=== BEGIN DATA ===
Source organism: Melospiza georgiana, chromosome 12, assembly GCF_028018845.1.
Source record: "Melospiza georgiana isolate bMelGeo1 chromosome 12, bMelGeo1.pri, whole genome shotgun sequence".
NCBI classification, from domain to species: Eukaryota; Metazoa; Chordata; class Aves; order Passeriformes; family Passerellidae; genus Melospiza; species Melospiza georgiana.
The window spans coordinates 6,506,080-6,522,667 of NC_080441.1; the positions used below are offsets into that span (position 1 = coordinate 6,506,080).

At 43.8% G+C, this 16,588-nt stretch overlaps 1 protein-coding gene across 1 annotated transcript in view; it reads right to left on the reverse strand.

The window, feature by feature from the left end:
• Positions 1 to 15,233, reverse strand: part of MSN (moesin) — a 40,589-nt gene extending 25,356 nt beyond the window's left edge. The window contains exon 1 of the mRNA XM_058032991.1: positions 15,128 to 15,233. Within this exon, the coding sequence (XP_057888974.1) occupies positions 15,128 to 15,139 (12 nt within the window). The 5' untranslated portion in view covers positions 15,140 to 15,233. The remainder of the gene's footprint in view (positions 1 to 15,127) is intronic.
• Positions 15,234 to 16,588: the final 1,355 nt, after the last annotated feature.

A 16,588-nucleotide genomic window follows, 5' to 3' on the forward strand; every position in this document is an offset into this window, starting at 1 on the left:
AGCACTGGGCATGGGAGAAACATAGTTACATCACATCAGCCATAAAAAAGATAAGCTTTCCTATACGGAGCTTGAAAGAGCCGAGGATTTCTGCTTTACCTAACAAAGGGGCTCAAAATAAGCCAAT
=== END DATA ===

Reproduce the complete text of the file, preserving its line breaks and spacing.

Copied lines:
Source organism: Melospiza georgiana, chromosome 12, assembly GCF_028018845.1.
Source record: "Melospiza georgiana isolate bMelGeo1 chromosome 12, bMelGeo1.pri, whole genome shotgun sequence".
NCBI classification, from domain to species: Eukaryota; Metazoa; Chordata; class Aves; order Passeriformes; family Passerellidae; genus Melospiza; species Melospiza georgiana.
The window spans coordinates 6,506,080-6,522,667 of NC_080441.1; the positions used below are offsets into that span (position 1 = coordinate 6,506,080).

At 43.8% G+C, this 16,588-nt stretch overlaps 1 protein-coding gene across 1 annotated transcript in view; it reads right to left on the reverse strand.

The window, feature by feature from the left end:
• Positions 1 to 15,233, reverse strand: part of MSN (moesin) — a 40,589-nt gene extending 25,356 nt beyond the window's left edge. The window contains exon 1 of the mRNA XM_058032991.1: positions 15,128 to 15,233. Within this exon, the coding sequence (XP_057888974.1) occupies positions 15,128 to 15,139 (12 nt within the window). The 5' untranslated portion in view covers positions 15,140 to 15,233. The remainder of the gene's footprint in view (positions 1 to 15,127) is intronic.
• Positions 15,234 to 16,588: the final 1,355 nt, after the last annotated feature.

A 16,588-nucleotide genomic window follows, 5' to 3' on the forward strand; every position in this document is an offset into this window, starting at 1 on the left:
AGCACTGGGCATGGGAGAAACATAGTTACATCACATCAGCCATAAAAAAGATAAGCTTTCCTATACGGAGCTTGAAAGAGCCGAGGATTTCTGCTTTACCTAACAAAGGGGCTCAAAATAAGCCAAT